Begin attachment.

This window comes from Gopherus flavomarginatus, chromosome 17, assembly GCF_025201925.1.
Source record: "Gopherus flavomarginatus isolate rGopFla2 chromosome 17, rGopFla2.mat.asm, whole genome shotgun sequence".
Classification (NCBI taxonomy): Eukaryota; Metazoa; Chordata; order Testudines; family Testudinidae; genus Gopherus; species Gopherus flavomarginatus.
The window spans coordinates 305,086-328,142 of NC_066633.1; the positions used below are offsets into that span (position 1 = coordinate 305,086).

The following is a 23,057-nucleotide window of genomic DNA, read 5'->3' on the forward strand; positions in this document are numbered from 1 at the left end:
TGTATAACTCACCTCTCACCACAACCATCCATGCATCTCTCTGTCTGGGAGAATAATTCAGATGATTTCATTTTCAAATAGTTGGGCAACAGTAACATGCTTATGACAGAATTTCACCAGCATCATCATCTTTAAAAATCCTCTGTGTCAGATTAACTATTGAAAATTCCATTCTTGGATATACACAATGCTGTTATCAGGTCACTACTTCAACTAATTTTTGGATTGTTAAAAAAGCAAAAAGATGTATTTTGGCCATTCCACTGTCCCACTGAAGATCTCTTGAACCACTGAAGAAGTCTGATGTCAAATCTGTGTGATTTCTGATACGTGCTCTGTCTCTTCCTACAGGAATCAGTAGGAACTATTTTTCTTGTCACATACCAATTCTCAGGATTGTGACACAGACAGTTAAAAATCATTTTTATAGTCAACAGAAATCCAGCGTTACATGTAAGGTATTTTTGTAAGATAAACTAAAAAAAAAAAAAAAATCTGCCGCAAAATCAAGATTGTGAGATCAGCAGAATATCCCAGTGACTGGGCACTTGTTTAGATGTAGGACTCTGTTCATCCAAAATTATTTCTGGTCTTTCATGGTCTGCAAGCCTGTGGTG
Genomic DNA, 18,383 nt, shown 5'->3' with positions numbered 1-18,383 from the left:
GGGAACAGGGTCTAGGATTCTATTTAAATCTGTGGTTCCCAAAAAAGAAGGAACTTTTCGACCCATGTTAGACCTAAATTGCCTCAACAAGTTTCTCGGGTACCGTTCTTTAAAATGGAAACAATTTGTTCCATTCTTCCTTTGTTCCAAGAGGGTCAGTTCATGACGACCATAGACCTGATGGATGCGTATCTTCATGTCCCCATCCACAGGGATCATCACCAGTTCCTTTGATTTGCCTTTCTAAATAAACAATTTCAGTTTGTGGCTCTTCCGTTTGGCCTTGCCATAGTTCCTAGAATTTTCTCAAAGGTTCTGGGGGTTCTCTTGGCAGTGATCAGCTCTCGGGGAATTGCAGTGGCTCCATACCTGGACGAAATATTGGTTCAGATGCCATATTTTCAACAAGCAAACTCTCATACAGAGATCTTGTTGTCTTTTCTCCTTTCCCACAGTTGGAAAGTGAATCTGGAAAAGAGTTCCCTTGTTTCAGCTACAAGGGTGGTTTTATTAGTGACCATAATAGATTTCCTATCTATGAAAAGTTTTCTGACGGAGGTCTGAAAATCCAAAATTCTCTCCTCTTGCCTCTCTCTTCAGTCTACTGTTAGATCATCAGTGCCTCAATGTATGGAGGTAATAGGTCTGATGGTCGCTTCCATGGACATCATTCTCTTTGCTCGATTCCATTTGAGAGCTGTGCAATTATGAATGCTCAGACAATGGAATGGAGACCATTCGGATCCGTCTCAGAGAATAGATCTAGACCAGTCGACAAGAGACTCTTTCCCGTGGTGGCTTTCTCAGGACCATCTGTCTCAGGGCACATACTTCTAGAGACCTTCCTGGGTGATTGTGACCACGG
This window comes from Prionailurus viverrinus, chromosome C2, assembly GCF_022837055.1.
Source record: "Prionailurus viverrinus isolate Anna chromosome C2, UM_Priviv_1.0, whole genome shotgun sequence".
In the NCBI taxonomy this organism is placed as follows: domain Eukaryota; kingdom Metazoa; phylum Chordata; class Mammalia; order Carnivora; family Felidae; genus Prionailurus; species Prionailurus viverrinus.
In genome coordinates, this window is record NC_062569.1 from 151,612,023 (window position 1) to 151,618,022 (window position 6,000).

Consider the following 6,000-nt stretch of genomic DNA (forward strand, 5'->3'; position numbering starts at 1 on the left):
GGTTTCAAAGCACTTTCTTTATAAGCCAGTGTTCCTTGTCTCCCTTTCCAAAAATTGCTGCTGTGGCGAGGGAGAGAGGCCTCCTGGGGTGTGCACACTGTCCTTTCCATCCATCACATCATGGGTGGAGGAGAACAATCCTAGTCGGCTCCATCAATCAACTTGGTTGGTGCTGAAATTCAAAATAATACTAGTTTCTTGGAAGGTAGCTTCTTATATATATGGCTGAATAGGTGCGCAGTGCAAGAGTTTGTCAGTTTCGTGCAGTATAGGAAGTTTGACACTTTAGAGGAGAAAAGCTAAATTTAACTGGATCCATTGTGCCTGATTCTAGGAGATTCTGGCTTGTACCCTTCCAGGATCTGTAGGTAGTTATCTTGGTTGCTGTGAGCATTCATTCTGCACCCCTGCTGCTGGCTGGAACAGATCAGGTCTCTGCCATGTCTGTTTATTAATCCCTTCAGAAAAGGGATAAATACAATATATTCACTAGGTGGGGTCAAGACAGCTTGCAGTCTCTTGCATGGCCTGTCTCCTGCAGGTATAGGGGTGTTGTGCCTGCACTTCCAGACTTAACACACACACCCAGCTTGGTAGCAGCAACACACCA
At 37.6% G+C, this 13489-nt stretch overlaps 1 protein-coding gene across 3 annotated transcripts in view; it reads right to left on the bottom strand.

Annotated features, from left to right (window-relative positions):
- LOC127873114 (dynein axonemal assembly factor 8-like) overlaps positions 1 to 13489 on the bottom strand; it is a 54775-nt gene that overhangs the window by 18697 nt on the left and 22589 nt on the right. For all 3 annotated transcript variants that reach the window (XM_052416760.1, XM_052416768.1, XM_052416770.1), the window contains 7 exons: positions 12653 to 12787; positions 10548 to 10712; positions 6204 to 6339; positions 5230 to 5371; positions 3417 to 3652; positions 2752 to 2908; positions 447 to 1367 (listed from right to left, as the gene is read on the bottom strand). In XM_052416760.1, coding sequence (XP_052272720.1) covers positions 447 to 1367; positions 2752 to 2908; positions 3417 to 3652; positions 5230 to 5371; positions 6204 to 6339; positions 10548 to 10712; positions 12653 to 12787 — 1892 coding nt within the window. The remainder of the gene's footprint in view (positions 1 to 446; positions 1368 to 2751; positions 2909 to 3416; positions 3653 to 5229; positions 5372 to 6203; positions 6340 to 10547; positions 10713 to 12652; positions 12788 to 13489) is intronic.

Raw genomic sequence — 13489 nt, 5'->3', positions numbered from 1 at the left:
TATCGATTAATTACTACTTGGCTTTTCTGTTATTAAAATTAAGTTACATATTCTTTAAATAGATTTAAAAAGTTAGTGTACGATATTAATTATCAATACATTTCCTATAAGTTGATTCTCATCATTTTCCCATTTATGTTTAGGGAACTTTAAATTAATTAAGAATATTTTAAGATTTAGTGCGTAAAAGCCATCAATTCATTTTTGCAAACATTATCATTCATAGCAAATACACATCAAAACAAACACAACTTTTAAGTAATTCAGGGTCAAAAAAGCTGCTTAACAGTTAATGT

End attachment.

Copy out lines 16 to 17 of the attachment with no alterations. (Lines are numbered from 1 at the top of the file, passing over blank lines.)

Annotated features, from left to right (window-relative positions):
- LOC127873114 (dynein axonemal assembly factor 8-like) overlaps positions 1 to 13489 on the bottom strand; it is a 54775-nt gene that overhangs the window by 18697 nt on the left and 22589 nt on the right. For all 3 annotated transcript variants that reach the window (XM_052416760.1, XM_052416768.1, XM_052416770.1), the window contains 7 exons: positions 12653 to 12787; positions 10548 to 10712; positions 6204 to 6339; positions 5230 to 5371; positions 3417 to 3652; positions 2752 to 2908; positions 447 to 1367 (listed from right to left, as the gene is read on the bottom strand). In XM_052416760.1, coding sequence (XP_052272720.1) covers positions 447 to 1367; positions 2752 to 2908; positions 3417 to 3652; positions 5230 to 5371; positions 6204 to 6339; positions 10548 to 10712; positions 12653 to 12787 — 1892 coding nt within the window. The remainder of the gene's footprint in view (positions 1 to 446; positions 1368 to 2751; positions 2909 to 3416; positions 3653 to 5229; positions 5372 to 6203; positions 6340 to 10547; positions 10713 to 12652; positions 12788 to 13489) is intronic.